Congratulations to history major Jonathan Fuller who has been awarded one of the coveted library research grants from Friends of the Murray Library. Jonathan is a double major in Christian Ministries and History, and will be conducting research for a project titled "Going Home: A History of American Christian Zionism". The funds will allow him to travel to the Library of Congress and Southeastern Baptist Theological Seminary Library. Congrats, Jonathan.
Every year the Messiah College History Department sponsors a “Career Night” in which we bring alums back to campus to talk about the ways that their undergraduate study of history has helped them in their workplace. We could not have been more excited about our speakers at this year’s event.
Beth Baggett graduated from the Messiah College History Department in 1997 and went on to pursue a career in the fashion industry. She has worked for Guess Jeans, Nautica, Sean John, and is currently the Vice-President for Sales–Men’s Division–at Perry Ellis International.
Caitlin Babcock graduated from the Messiah College History Department in 2010 and went on to pursue an M.A. in Peace and Conflict Resolution. She is currently Executive Management Assistant at the Nationalities Service Center in Philadelphia, a non-profit organization that helps new immigrants assimilate to American life.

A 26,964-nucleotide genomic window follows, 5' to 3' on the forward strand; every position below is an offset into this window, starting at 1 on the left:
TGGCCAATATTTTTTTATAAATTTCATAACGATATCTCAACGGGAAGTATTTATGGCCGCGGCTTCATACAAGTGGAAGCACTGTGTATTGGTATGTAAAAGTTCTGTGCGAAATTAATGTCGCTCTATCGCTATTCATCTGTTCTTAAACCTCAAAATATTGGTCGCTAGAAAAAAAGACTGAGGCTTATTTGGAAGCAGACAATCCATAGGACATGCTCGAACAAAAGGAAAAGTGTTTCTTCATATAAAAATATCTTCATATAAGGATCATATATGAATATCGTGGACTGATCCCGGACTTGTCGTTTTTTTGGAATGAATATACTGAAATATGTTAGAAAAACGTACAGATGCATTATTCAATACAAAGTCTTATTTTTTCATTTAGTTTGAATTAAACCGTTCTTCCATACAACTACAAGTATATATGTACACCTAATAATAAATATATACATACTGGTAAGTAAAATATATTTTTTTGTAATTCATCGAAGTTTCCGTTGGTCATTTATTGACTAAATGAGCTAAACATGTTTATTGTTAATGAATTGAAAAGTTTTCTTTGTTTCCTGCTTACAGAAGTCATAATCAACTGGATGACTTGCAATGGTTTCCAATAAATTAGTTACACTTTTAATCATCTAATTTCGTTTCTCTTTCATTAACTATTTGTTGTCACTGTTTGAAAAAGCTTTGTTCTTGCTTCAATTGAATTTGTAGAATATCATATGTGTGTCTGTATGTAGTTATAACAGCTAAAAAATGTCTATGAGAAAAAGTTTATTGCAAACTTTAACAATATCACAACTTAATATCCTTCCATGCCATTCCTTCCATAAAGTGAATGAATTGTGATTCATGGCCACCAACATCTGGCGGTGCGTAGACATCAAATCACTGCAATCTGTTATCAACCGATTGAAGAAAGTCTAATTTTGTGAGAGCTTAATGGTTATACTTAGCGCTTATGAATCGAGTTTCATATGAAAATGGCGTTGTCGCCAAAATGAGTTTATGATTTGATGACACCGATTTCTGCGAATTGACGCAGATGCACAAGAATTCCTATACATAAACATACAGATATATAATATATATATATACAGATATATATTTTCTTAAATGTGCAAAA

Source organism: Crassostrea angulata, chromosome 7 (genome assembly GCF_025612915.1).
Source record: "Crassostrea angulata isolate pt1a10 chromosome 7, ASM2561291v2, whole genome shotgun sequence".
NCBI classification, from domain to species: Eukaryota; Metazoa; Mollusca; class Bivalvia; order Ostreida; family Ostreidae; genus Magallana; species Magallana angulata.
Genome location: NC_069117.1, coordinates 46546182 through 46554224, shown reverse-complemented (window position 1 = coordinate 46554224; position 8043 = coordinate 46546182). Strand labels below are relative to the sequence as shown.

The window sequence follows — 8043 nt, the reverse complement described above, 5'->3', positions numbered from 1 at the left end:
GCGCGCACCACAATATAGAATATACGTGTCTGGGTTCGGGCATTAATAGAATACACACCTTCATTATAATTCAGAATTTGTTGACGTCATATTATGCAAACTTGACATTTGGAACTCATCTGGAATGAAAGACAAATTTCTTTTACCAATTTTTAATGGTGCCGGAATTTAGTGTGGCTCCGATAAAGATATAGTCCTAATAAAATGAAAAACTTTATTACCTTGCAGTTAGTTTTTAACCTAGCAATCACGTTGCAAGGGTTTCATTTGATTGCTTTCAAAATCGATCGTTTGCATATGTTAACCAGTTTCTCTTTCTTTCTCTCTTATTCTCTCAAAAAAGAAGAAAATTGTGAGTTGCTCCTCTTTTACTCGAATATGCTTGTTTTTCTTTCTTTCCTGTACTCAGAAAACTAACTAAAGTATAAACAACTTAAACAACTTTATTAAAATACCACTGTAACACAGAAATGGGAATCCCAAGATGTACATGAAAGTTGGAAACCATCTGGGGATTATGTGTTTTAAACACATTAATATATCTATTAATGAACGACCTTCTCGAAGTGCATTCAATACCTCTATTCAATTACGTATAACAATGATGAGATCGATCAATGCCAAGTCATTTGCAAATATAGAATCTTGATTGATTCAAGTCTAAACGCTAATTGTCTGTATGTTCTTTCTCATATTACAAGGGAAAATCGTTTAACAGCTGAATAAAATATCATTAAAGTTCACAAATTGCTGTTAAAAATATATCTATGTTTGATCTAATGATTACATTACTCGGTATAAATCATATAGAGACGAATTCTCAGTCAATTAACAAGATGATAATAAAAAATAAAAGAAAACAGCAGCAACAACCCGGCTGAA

Both Beth and Caitlin discussed how they transitioned from a Messiah College history major to their current jobs.
Beth talked extensively about how she has used the writing and research skills that she learned as a history major to rise in the fashion industry. (She currently heads a $40 million division–men’s retail–at Perry Ellis). She also discussed how history has helped her “to see the big picture” as she takes sales data and tries to weave it into a story about the products she is charged with selling. She credits her study of history and a lot of hard work with getting a leg up in this very competitive and global industry.
Caitlin uses her history major every day in her work with immigrants. Part of her job is to tell the stories of the immigrants she encounters in a fair and compelling way. She has learned to listen and empathize with those she encounters at work–something she learned listening to and empathizing with the dead people she encountered every day as a history major. The ability to craft written narratives has also been essential to her work as a grant writer for this non-profit agency.
This session reminded us that a solid undergraduate training in a liberal arts discipline such as history can prepare one for a variety of jobs. It was clear that Beth and Caitlin love their work. It was also clear that if they had to do it all over again they would still major in history.
The co-director of the “Documentary Film and History” program at Syracuse University just contacted me. He would love to see some Messiah College history majors apply to this program. Here is a taste of his e-mail:
Syracuse University offers a unique MA degree for History majors and minors. Currently in its tenth year, our “Documentary Film and History” program is designed for students interested in making documentary films on historical themes, offering them the opportunity to deepen their understanding of history while they acquire the practical skills of the filmmaker’s craft.